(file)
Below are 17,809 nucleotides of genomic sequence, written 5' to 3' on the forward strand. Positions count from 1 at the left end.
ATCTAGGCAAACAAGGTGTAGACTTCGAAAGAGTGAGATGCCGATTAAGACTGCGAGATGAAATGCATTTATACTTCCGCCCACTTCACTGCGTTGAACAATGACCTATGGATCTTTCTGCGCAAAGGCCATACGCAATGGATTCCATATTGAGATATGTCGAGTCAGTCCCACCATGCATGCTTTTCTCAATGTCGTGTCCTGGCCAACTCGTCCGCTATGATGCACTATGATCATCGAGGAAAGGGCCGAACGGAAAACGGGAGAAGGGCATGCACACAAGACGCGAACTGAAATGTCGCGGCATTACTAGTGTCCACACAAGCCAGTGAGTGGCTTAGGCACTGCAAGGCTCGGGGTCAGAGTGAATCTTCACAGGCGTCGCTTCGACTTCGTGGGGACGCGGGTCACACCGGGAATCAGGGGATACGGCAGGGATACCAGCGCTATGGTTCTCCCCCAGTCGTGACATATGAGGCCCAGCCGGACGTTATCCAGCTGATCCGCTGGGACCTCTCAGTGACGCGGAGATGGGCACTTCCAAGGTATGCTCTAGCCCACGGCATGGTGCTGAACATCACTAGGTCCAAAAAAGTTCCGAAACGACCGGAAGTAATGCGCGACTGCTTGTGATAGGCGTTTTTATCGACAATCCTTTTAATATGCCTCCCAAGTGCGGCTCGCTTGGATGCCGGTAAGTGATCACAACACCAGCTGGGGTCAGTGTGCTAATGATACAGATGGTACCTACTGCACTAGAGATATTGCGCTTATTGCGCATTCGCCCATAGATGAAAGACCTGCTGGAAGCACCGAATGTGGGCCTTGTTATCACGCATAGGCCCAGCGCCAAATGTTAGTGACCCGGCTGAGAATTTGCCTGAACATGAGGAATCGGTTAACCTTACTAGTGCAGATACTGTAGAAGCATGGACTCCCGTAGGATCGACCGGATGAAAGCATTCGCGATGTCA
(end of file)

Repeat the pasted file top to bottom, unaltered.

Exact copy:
Below are 17,809 nucleotides of genomic sequence, written 5' to 3' on the forward strand. Positions count from 1 at the left end.
ATCTAGGCAAACAAGGTGTAGACTTCGAAAGAGTGAGATGCCGATTAAGACTGCGAGATGAAATGCATTTATACTTCCGCCCACTTCACTGCGTTGAACAATGACCTATGGATCTTTCTGCGCAAAGGCCATACGCAATGGATTCCATATTGAGATATGTCGAGTCAGTCCCACCATGCATGCTTTTCTCAATGTCGTGTCCTGGCCAACTCGTCCGCTATGATGCACTATGATCATCGAGGAAAGGGCCGAACGGAAAACGGGAGAAGGGCATGCACACAAGACGCGAACTGAAATGTCGCGGCATTACTAGTGTCCACACAAGCCAGTGAGTGGCTTAGGCACTGCAAGGCTCGGGGTCAGAGTGAATCTTCACAGGCGTCGCTTCGACTTCGTGGGGACGCGGGTCACACCGGGAATCAGGGGATACGGCAGGGATACCAGCGCTATGGTTCTCCCCCAGTCGTGACATATGAGGCCCAGCCGGACGTTATCCAGCTGATCCGCTGGGACCTCTCAGTGACGCGGAGATGGGCACTTCCAAGGTATGCTCTAGCCCACGGCATGGTGCTGAACATCACTAGGTCCAAAAAAGTTCCGAAACGACCGGAAGTAATGCGCGACTGCTTGTGATAGGCGTTTTTATCGACAATCCTTTTAATATGCCTCCCAAGTGCGGCTCGCTTGGATGCCGGTAAGTGATCACAACACCAGCTGGGGTCAGTGTGCTAATGATACAGATGGTACCTACTGCACTAGAGATATTGCGCTTATTGCGCATTCGCCCATAGATGAAAGACCTGCTGGAAGCACCGAATGTGGGCCTTGTTATCACGCATAGGCCCAGCGCCAAATGTTAGTGACCCGGCTGAGAATTTGCCTGAACATGAGGAATCGGTTAACCTTACTAGTGCAGATACTGTAGAAGCATGGACTCCCGTAGGATCGACCGGATGAAAGCATTCGCGATGTCA